The Good, the Bad, and the Ugly of the Transportation Bill
After over two years of delay, Congress has finally passed a transportation reauthorization bill. The legislation properly excludes environmentally damaging riders, including a rider to approve the Keystone XL pipeline and another to exclude toxic coal ash from regulation as hazardous waste. Overall, however, it represents a step backward for sound transportation policy.
The bill reauthorizes transportation programs through September 30, 2014, authorizing about $120 billion of funding during that period. This is roughly the same as current levels, and the lion’s share of funds will continue to go to highways.
The bill contains a variety of positive provisions and does not contain earmarks for specific projects. SELC supported keeping earmarks out of reauthorization since earmarks have tended to fund wasteful and destructive highway projects in our region. The bill also eliminates the Appalachian Highway Development System as a stand-alone program, creating additional opportunities to steer funding away from destructive proposals in the Southeast.
Unfortunately, the legislation also contains a range of damaging provisions and represents a missed opportunity to produce a transportation bill that gives Americans cleaner transportation choices.
Of particular concern, a variety of limitations on the environmental review process for transportation projects will reduce the ability of the public to participate in the decision-making process for projects in their communities and to ensure that the impacts of proposals are adequately considered. These limitations include penalties if agencies fail to make decisions within a certain time period, allowing projects within the right of way to proceed without review, and allowing state DOT’s to acquire property for a project before review is complete-further reducing meaningful consideration of alternatives.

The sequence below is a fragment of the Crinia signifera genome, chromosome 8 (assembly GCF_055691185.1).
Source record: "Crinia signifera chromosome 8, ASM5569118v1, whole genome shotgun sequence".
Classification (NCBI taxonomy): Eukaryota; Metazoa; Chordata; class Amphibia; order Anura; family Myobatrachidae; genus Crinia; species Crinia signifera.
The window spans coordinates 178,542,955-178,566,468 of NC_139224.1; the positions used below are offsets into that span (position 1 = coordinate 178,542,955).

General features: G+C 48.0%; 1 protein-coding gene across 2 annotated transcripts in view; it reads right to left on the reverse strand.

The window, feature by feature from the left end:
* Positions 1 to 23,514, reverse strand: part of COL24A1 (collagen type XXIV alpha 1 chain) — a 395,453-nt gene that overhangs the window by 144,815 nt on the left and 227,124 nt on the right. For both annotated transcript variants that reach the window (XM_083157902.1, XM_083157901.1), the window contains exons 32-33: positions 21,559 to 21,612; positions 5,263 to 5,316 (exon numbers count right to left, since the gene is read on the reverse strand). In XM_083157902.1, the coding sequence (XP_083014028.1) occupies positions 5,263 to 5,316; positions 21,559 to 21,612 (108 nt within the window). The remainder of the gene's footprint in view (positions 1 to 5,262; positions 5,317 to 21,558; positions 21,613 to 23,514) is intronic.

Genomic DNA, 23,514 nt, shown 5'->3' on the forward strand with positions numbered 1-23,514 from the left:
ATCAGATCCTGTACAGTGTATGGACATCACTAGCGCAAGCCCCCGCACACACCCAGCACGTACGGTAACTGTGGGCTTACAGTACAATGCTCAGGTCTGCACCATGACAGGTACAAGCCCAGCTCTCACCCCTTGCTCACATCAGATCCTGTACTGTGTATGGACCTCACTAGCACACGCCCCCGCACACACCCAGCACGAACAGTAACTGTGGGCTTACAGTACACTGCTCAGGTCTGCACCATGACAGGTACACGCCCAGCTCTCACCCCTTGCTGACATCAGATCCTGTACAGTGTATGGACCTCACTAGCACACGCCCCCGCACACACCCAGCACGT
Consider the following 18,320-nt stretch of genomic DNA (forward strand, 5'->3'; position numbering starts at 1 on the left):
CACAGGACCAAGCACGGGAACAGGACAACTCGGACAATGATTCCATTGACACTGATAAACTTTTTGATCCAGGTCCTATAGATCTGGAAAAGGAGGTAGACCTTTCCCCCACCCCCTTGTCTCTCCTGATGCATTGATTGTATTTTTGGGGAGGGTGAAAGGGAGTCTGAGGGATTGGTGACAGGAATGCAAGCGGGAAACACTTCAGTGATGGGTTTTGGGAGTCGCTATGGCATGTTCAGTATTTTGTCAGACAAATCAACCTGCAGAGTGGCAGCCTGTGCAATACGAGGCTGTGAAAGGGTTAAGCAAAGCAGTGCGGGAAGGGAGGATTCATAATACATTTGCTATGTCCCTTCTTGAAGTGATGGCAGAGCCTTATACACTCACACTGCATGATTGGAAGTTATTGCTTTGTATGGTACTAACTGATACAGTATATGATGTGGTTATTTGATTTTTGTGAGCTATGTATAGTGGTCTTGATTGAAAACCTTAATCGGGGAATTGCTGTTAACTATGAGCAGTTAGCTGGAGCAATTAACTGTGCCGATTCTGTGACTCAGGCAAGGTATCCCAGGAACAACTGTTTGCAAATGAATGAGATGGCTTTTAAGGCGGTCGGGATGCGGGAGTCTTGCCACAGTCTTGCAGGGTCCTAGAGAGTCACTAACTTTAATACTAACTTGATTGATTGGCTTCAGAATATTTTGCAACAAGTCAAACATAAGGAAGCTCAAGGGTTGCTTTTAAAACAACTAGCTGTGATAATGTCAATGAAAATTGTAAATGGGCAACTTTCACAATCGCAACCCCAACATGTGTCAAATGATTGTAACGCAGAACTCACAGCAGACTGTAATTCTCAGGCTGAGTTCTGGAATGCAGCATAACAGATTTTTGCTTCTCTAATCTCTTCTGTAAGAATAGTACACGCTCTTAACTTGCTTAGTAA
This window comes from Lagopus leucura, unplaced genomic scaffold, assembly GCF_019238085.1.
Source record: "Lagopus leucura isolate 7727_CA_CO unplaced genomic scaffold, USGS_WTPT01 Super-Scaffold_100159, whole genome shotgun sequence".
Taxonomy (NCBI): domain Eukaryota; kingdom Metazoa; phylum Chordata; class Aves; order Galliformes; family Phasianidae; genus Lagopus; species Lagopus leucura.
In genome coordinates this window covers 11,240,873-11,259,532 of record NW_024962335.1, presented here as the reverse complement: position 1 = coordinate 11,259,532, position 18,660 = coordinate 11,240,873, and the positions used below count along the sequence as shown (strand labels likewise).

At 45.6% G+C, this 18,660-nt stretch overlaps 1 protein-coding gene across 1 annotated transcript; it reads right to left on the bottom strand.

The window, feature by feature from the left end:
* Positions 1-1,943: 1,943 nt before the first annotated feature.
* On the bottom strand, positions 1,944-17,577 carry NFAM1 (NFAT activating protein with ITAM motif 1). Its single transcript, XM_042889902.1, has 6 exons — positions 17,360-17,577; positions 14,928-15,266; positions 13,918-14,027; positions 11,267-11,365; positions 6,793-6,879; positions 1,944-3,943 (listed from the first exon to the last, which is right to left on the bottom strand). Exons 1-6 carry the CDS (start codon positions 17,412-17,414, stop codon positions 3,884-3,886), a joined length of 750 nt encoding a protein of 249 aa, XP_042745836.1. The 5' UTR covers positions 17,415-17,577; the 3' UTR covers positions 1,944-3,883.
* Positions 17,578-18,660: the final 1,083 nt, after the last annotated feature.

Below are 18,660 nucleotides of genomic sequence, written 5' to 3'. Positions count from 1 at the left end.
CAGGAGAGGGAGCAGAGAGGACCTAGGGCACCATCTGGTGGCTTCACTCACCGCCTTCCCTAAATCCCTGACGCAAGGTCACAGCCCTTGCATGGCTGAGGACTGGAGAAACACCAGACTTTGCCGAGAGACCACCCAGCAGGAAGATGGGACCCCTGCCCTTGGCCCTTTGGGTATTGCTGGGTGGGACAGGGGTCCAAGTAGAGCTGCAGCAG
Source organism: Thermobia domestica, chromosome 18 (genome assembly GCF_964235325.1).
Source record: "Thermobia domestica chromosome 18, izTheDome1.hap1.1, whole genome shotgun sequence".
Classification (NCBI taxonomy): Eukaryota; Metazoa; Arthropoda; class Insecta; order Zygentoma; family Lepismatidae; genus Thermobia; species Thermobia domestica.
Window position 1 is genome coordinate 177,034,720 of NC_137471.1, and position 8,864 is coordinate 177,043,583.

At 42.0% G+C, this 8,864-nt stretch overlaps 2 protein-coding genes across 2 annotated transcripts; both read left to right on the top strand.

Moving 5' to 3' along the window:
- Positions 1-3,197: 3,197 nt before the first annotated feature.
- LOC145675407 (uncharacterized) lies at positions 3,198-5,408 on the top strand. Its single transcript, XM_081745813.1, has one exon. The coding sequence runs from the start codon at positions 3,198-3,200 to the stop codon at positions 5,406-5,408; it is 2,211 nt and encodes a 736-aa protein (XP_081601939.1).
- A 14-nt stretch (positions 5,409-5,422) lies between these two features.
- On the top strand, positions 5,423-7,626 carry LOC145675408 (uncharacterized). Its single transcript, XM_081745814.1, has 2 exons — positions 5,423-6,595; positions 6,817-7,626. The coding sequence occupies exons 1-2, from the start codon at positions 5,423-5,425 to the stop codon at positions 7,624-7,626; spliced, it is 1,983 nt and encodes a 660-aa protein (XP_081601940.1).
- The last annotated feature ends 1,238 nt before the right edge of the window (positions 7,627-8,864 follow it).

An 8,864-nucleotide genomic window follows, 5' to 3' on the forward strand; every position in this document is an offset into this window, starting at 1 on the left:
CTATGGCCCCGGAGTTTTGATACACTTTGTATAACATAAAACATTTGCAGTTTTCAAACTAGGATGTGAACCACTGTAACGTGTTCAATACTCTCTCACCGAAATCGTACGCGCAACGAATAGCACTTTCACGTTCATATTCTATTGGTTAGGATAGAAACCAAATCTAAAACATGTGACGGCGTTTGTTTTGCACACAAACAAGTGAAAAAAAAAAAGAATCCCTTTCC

In addition, the reauthorization bill significantly boosts loans for infrastructure projects under a program states in the Southeast have sought to use to fund a number of destructive and unneeded highways. At the same time, the legislation eliminates the key criteria for reviewing such applications that have helped ensure that taxpayer funds are spent wisely.
Other provisions that are a step back for transportation policy include significant cuts for biking and walking projects; lack of dedicated funding for repair of highways and bridges; lack of provisions to advance passenger and freight rail projects; and allowing state DOT’s to spend half of the funds designed to improve air quality for other purposes.
After years of work on this legislation, the public deserves better. The short term period of the reauthorization means that work on the next surface transportation bill will begin almost immediately. We will work to promote more comprehensive transportation reform in the next reauthorization bill, and to capitalize on the opportunities and limit the damage done by the legislation Congress just passed.